So far, formal displacement centres are being seen as a last resort, said Jerry Chandler, the general director of Haiti’s civil protection agency.
The agency saw its budget cut in half this year to just $417,000 (£357,734), even though the country is still coping with tens of thousands displaced by an August 2021 earthquake that killed more than 2,200 people in the country’s southern peninsula.
Angélika said she lost all four of her children to gang violence, including her daughter, who was raped and killed in July.
Some victims and humanitarian workers said that some gang leaders use their authority to take the virginity of any young girl in their territory.
“Women’s bodies are weaponised,” said Rosy Auguste Ducena, programmes manager at the National Human Rights Network (RNDDH). “It’s a symptom of the trivialisation of rape.”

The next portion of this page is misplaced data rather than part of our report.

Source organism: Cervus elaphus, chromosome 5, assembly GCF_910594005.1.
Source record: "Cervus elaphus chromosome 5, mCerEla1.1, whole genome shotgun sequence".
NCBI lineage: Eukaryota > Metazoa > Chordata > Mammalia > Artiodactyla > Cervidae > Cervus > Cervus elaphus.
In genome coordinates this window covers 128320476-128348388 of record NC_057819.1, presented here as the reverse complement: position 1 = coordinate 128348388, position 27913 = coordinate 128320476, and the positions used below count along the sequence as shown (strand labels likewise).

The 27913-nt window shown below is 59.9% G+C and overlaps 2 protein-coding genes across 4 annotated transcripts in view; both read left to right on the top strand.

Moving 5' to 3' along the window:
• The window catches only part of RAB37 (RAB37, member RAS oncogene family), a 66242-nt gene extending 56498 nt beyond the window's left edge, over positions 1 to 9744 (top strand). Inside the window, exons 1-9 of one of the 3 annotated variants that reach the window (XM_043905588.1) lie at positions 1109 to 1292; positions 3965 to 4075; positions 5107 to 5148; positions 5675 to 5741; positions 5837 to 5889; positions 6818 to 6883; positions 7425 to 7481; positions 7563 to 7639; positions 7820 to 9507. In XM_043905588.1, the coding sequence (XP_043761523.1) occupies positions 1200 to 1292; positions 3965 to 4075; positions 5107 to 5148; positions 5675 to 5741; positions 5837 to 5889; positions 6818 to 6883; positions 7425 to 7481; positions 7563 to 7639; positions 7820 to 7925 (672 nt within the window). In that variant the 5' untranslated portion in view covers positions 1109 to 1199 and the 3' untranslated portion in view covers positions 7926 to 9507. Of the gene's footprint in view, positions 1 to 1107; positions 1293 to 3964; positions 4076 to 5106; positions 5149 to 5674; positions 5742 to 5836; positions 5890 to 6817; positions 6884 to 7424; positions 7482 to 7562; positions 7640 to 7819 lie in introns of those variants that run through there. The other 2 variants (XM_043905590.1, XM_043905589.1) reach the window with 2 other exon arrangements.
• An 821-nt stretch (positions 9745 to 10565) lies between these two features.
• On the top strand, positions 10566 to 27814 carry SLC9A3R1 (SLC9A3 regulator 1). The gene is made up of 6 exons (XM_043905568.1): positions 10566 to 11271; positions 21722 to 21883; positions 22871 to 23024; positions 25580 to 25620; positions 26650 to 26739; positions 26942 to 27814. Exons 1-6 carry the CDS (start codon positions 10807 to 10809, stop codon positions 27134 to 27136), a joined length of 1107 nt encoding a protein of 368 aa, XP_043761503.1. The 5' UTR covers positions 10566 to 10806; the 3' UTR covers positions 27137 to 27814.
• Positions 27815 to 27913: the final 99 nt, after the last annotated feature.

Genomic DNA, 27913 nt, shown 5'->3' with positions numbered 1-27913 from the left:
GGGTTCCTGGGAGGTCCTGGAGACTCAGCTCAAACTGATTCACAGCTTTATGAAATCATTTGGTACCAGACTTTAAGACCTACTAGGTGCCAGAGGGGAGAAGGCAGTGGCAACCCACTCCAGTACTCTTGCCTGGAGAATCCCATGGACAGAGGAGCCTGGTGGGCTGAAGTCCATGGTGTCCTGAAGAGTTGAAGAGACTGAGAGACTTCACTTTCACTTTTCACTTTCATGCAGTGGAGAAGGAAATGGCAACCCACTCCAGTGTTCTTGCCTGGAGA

Rape was originally used as a weapon of control before Haiti gained independence in 1804, largely by colonial powers that enslaved the population and pillaged the land.
Since then, it was only recognised in Haiti as a crime after 2005, and although Moïse was set to adopt a raft of new measures that would have given women more protections – including the legalisation of abortion – no new changes can be adopted until elections.
“Women need everything right now … water, food, safe shelter, psychosocial medical care and prophylactics to prevent pregnancy and the transmission of sexual diseases,” said Filippova. “And it’s urgent. The situation is getting worse, not better.”
This article was originally published by the New Humanitarian, a news agency specializing in reporting humanitarian crises